“White Feminism,” for those of you who don’t know, is a catch-all term used to describe the wholesale brand of feminism touted by white women of privilege. Urban Dictionary actually has a pretty accurate definition, for anyone looking for further clarification:
“A brand of feminism centered around the ideals and struggles of primarily white women. While not outright exclusive, its failure to consider other women and its preoccupation with Western standards and the problems faced by the “average woman” is often alienating to women of color, non-straight women, trans women, and women belonging to religious or cultural minorities.”
Right now, we’ll be focusing on the most glaring aspect of Sera’s character within this concept, and that’s her blatant transphobia. On top of her delightfully racist ranting, she seems incapable of not running at the mouth on other offensive topics, and I’d be willing to bet her comments likely flew under the radar of most cis players (myself included—at least during my first playthrough).
Her first interaction with the Inquisitor has been criticized for being cissexist, though much of her humor is almost entirely related to genitalia and the policing of it. You get a real sense of this in the codex entry involving Josephine given the “Velissisima Ladyparts von Knucklefronts” comment. Further—because oh yes, there’s more—if you choose to bring her to the Winter Palace, Sera offers up this stunning little gem in regards to another guest attending the party:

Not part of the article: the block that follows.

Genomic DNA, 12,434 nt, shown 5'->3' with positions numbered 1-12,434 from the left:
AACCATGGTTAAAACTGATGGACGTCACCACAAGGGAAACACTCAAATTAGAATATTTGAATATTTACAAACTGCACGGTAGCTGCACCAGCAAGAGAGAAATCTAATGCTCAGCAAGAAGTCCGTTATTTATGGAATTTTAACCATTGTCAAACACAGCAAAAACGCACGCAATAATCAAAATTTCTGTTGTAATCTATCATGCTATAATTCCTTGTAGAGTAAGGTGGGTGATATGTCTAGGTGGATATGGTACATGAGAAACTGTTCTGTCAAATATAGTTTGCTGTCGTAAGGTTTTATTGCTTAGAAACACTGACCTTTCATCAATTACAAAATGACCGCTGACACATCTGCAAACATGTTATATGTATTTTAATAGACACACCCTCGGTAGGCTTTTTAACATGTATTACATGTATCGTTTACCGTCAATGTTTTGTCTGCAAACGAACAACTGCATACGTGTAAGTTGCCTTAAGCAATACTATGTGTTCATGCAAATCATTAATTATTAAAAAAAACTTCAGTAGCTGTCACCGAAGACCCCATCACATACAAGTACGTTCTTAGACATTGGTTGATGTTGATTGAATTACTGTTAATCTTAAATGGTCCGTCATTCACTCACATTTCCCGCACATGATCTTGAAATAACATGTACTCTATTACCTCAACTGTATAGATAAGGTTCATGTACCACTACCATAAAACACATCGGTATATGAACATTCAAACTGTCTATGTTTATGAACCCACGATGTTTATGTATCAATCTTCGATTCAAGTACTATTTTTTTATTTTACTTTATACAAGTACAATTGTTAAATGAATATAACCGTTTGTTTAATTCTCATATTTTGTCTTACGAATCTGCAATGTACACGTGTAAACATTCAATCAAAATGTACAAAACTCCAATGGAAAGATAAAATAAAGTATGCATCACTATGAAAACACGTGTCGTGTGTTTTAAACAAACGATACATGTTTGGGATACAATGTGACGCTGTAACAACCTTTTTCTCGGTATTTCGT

This begs the question: why, then, was it absolutely imperative that these vile comments be added to Inquisition when it was unlikely many gamers would see it on their first—or even second—playthrough? You can’t engage Sera in a discussion about why her snide comments are completely inappropriate like you can when Dorian asserts to a Dalish Inquisitor that slavery isn’t really that bad. At least in that instance, you have the option of engaging the problematic behavior to explore where the character is coming from and how they might, in fact, be saying hurtful things.